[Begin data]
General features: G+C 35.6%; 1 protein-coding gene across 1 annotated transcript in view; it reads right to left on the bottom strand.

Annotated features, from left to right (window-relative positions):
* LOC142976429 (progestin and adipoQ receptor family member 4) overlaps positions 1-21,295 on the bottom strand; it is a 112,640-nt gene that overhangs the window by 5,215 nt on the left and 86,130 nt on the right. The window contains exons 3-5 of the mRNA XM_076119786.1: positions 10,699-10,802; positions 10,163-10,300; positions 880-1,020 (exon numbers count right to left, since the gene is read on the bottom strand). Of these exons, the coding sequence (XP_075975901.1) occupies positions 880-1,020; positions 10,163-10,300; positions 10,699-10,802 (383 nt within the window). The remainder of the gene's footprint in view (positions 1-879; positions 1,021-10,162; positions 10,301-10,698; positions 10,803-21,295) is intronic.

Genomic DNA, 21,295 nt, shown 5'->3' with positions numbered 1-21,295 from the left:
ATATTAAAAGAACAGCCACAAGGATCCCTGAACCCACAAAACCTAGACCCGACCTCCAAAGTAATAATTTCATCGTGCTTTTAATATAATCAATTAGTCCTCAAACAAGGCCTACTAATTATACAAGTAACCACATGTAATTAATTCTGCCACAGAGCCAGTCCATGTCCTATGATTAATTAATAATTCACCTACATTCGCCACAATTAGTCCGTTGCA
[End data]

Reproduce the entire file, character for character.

General features: G+C 35.6%; 1 protein-coding gene across 1 annotated transcript in view; it reads right to left on the bottom strand.

Annotated features, from left to right (window-relative positions):
* LOC142976429 (progestin and adipoQ receptor family member 4) overlaps positions 1-21,295 on the bottom strand; it is a 112,640-nt gene that overhangs the window by 5,215 nt on the left and 86,130 nt on the right. The window contains exons 3-5 of the mRNA XM_076119786.1: positions 10,699-10,802; positions 10,163-10,300; positions 880-1,020 (exon numbers count right to left, since the gene is read on the bottom strand). Of these exons, the coding sequence (XP_075975901.1) occupies positions 880-1,020; positions 10,163-10,300; positions 10,699-10,802 (383 nt within the window). The remainder of the gene's footprint in view (positions 1-879; positions 1,021-10,162; positions 10,301-10,698; positions 10,803-21,295) is intronic.

Genomic DNA, 21,295 nt, shown 5'->3' with positions numbered 1-21,295 from the left:
ATATTAAAAGAACAGCCACAAGGATCCCTGAACCCACAAAACCTAGACCCGACCTCCAAAGTAATAATTTCATCGTGCTTTTAATATAATCAATTAGTCCTCAAACAAGGCCTACTAATTATACAAGTAACCACATGTAATTAATTCTGCCACAGAGCCAGTCCATGTCCTATGATTAATTAATAATTCACCTACATTCGCCACAATTAGTCCGTTGCA